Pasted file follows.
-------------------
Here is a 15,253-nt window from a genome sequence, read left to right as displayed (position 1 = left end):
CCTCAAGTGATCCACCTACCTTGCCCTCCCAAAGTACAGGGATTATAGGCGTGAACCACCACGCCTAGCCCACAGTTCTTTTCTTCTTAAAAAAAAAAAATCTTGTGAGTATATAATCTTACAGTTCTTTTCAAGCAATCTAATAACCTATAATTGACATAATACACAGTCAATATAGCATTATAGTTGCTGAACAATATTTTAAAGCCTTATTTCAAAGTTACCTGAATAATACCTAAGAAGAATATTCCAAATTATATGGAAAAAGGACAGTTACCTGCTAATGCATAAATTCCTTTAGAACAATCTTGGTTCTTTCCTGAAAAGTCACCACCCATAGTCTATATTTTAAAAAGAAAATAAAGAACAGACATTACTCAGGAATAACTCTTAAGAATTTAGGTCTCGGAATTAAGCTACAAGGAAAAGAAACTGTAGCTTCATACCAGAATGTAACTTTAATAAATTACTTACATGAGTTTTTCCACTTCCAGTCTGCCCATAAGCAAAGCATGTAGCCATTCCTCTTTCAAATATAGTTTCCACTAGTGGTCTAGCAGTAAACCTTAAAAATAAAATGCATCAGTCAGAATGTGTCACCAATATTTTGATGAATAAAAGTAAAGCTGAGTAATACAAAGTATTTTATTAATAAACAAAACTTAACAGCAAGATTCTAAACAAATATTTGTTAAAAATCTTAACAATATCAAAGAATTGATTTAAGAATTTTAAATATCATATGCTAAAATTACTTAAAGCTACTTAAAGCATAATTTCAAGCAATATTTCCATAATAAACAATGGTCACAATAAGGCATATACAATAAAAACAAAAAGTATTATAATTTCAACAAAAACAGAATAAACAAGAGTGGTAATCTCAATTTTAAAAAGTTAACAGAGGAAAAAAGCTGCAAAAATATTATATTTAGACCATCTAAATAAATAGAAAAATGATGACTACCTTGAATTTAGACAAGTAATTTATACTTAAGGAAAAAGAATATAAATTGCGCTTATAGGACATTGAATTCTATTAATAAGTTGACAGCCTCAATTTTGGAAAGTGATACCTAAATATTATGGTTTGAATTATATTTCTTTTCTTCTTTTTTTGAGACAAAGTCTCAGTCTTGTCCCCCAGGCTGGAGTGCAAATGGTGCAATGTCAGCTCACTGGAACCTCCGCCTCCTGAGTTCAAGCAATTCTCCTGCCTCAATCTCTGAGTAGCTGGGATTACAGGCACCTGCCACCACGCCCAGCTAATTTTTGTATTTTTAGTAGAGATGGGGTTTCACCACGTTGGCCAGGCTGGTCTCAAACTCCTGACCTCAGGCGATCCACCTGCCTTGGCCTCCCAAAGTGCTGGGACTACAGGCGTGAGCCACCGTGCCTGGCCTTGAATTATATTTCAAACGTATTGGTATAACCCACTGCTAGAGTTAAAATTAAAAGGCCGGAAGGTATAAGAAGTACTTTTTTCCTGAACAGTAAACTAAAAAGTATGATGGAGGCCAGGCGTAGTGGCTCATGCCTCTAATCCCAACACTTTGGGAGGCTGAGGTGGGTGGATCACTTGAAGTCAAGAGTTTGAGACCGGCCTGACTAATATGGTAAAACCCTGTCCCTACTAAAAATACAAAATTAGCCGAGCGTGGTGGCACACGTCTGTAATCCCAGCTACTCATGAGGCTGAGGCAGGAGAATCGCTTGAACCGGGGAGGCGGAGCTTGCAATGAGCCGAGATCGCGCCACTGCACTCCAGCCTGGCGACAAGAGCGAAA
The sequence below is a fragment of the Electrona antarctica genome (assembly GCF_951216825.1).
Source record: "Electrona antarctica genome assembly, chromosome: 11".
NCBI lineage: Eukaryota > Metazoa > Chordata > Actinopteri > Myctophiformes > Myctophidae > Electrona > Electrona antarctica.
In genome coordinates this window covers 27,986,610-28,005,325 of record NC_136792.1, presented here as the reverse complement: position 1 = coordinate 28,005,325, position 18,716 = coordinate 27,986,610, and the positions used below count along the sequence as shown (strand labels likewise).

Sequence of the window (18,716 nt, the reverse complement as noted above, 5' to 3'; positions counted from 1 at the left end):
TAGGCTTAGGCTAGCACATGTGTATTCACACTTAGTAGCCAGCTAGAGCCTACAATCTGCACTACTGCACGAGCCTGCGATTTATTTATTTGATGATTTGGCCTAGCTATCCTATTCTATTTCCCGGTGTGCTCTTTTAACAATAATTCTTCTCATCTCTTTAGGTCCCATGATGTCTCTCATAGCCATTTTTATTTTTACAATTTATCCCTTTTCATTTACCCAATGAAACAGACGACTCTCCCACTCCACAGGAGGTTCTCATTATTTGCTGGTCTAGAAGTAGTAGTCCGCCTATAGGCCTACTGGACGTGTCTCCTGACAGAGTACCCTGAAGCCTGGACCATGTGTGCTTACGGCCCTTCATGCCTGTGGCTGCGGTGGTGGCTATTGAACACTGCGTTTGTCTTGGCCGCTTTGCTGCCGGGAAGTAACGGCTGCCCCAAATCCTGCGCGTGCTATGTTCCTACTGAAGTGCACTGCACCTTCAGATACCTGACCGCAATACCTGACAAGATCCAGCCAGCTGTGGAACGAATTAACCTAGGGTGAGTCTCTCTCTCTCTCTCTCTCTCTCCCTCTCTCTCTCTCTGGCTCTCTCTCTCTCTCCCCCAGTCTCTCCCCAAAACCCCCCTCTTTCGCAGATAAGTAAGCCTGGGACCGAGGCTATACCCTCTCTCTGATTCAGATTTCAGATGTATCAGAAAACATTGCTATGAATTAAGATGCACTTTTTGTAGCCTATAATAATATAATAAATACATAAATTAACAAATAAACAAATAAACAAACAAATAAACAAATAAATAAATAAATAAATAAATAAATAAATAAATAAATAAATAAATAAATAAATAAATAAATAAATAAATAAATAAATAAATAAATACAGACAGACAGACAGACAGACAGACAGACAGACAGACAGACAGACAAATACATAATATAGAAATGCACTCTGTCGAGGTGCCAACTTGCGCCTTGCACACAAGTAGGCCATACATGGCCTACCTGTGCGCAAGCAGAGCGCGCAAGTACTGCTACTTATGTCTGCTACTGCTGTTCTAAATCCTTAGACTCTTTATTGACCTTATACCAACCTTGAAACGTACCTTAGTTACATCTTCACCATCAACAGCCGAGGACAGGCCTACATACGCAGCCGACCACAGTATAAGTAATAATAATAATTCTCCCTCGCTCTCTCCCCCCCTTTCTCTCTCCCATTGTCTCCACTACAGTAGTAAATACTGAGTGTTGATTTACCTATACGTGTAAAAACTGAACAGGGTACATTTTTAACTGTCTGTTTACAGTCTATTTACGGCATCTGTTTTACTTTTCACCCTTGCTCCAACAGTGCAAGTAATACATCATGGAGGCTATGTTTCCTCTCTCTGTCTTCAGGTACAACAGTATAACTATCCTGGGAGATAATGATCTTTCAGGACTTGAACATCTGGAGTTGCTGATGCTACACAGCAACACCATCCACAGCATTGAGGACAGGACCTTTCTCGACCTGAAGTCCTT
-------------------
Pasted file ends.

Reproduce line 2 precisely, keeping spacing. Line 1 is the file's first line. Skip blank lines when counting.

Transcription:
CCTCAAGTGATCCACCTACCTTGCCCTCCCAAAGTACAGGGATTATAGGCGTGAACCACCACGCCTAGCCCACAGTTCTTTTCTTCTTAAAAAAAAAAAATCTTGTGAGTATATAATCTTACAGTTCTTTTCAAGCAATCTAATAACCTATAATTGACATAATACACAGTCAATATAGCATTATAGTTGCTGAACAATATTTTAAAGCCTTATTTCAAAGTTACCTGAATAATACCTAAGAAGAATATTCCAAATTATATGGAAAAAGGACAGTTACCTGCTAATGCATAAATTCCTTTAGAACAATCTTGGTTCTTTCCTGAAAAGTCACCACCCATAGTCTATATTTTAAAAAGAAAATAAAGAACAGACATTACTCAGGAATAACTCTTAAGAATTTAGGTCTCGGAATTAAGCTACAAGGAAAAGAAACTGTAGCTTCATACCAGAATGTAACTTTAATAAATTACTTACATGAGTTTTTCCACTTCCAGTCTGCCCATAAGCAAAGCATGTAGCCATTCCTCTTTCAAATATAGTTTCCACTAGTGGTCTAGCAGTAAACCTTAAAAATAAAATGCATCAGTCAGAATGTGTCACCAATATTTTGATGAATAAAAGTAAAGCTGAGTAATACAAAGTATTTTATTAATAAACAAAACTTAACAGCAAGATTCTAAACAAATATTTGTTAAAAATCTTAACAATATCAAAGAATTGATTTAAGAATTTTAAATATCATATGCTAAAATTACTTAAAGCTACTTAAAGCATAATTTCAAGCAATATTTCCATAATAAACAATGGTCACAATAAGGCATATACAATAAAAACAAAAAGTATTATAATTTCAACAAAAACAGAATAAACAAGAGTGGTAATCTCAATTTTAAAAAGTTAACAGAGGAAAAAAGCTGCAAAAATATTATATTTAGACCATCTAAATAAATAGAAAAATGATGACTACCTTGAATTTAGACAAGTAATTTATACTTAAGGAAAAAGAATATAAATTGCGCTTATAGGACATTGAATTCTATTAATAAGTTGACAGCCTCAATTTTGGAAAGTGATACCTAAATATTATGGTTTGAATTATATTTCTTTTCTTCTTTTTTTGAGACAAAGTCTCAGTCTTGTCCCCCAGGCTGGAGTGCAAATGGTGCAATGTCAGCTCACTGGAACCTCCGCCTCCTGAGTTCAAGCAATTCTCCTGCCTCAATCTCTGAGTAGCTGGGATTACAGGCACCTGCCACCACGCCCAGCTAATTTTTGTATTTTTAGTAGAGATGGGGTTTCACCACGTTGGCCAGGCTGGTCTCAAACTCCTGACCTCAGGCGATCCACCTGCCTTGGCCTCCCAAAGTGCTGGGACTACAGGCGTGAGCCACCGTGCCTGGCCTTGAATTATATTTCAAACGTATTGGTATAACCCACTGCTAGAGTTAAAATTAAAAGGCCGGAAGGTATAAGAAGTACTTTTTTCCTGAACAGTAAACTAAAAAGTATGATGGAGGCCAGGCGTAGTGGCTCATGCCTCTAATCCCAACACTTTGGGAGGCTGAGGTGGGTGGATCACTTGAAGTCAAGAGTTTGAGACCGGCCTGACTAATATGGTAAAACCCTGTCCCTACTAAAAATACAAAATTAGCCGAGCGTGGTGGCACACGTCTGTAATCCCAGCTACTCATGAGGCTGAGGCAGGAGAATCGCTTGAACCGGGGAGGCGGAGCTTGCAATGAGCCGAGATCGCGCCACTGCACTCCAGCCTGGCGACAAGAGCGAAA